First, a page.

With a computer, a tablet, or a smart phone linked to the Internet, SAU alumni and friends can view the University’s history online. There are yearbook photographs of people, places, and events beginning in 1914; audio files of faculty, staff, and alumni sharing memories of their schooldays; videos with stories of SAU’s past; excerpts from the centennial history of the University that are illustrated with yearbook photographs; biographical and statistical information about faculty and staff, buildings, budgets, and enrollments; and more.
Del Duke, interim library director at Magale Library, and I have worked together the last few years to place such materials online at SAU’s Archives and on the Historic Campus Plaza site. We will continue adding to the web sites until their content fully represents the first century of SAU history from 1909 to 2009.
The graphic of the SAU Archives homepage accompanying this article shows the site’s categories. Clicking on any category will take a viewer on a virtual journey deep into SAU’s past. One can travel from the school’s birth in 1909 to its centennial celebrations in 2009; read stories and view pictures of Mulerider football teams and individual men and women champions of other sports; learn more about memorable professors and caring staff as well as outstanding undergraduate scholars and students with remarkable extracurricular achievements; see early buildings torn down long ago and modern facilities of the 21st century; hear alumni tell stories of their undergraduate days; and much more.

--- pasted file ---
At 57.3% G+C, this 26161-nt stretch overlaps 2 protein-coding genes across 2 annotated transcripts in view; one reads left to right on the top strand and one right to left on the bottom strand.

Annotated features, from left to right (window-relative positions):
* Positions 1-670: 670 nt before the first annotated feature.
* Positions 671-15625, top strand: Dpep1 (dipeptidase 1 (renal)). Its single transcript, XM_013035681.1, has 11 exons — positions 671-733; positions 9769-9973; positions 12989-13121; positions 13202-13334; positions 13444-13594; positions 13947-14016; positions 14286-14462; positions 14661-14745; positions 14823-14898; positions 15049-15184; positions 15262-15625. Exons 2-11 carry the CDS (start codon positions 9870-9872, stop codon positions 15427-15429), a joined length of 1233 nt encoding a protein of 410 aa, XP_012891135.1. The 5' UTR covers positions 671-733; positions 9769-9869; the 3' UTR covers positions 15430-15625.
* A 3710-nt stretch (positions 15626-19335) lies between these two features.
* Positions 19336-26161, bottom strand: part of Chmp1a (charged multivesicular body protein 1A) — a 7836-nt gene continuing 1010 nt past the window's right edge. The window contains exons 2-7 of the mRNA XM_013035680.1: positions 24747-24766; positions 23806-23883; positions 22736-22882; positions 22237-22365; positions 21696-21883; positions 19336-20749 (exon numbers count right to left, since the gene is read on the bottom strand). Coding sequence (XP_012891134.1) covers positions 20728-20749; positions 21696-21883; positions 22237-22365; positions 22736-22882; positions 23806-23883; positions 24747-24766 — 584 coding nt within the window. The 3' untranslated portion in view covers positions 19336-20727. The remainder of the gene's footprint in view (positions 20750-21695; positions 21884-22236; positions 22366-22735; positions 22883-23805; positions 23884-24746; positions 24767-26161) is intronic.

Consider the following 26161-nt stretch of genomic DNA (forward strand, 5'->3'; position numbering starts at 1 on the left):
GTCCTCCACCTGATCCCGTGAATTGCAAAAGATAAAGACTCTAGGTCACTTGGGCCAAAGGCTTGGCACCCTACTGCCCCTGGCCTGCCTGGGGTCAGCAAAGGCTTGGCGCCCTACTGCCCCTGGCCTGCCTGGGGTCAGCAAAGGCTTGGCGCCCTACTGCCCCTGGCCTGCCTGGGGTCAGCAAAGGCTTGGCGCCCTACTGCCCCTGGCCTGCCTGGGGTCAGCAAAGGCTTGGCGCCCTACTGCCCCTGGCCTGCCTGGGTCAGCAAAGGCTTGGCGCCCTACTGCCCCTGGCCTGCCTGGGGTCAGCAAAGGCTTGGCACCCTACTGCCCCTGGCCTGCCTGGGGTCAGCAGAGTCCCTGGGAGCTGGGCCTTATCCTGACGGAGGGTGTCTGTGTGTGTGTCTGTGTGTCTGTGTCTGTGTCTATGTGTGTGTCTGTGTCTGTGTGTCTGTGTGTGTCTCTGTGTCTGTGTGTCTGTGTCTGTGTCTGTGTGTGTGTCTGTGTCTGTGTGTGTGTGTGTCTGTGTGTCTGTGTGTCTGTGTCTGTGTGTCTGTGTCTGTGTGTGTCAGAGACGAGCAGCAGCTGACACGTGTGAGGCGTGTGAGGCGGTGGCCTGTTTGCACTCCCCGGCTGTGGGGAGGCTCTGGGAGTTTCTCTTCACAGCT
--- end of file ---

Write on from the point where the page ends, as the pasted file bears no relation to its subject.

This article will be the last one I will write as SAU’s University Historian. After full-time classroom teaching history and political science at SSC/SAU from 1969 to 2005 and part-time researching and writing about SAU history from 2005 to 2013, the time has come for me fully to retire. SAU, of course, will continue to make history, and others will continue the vital task of preserving and recording the school’s rich heritage.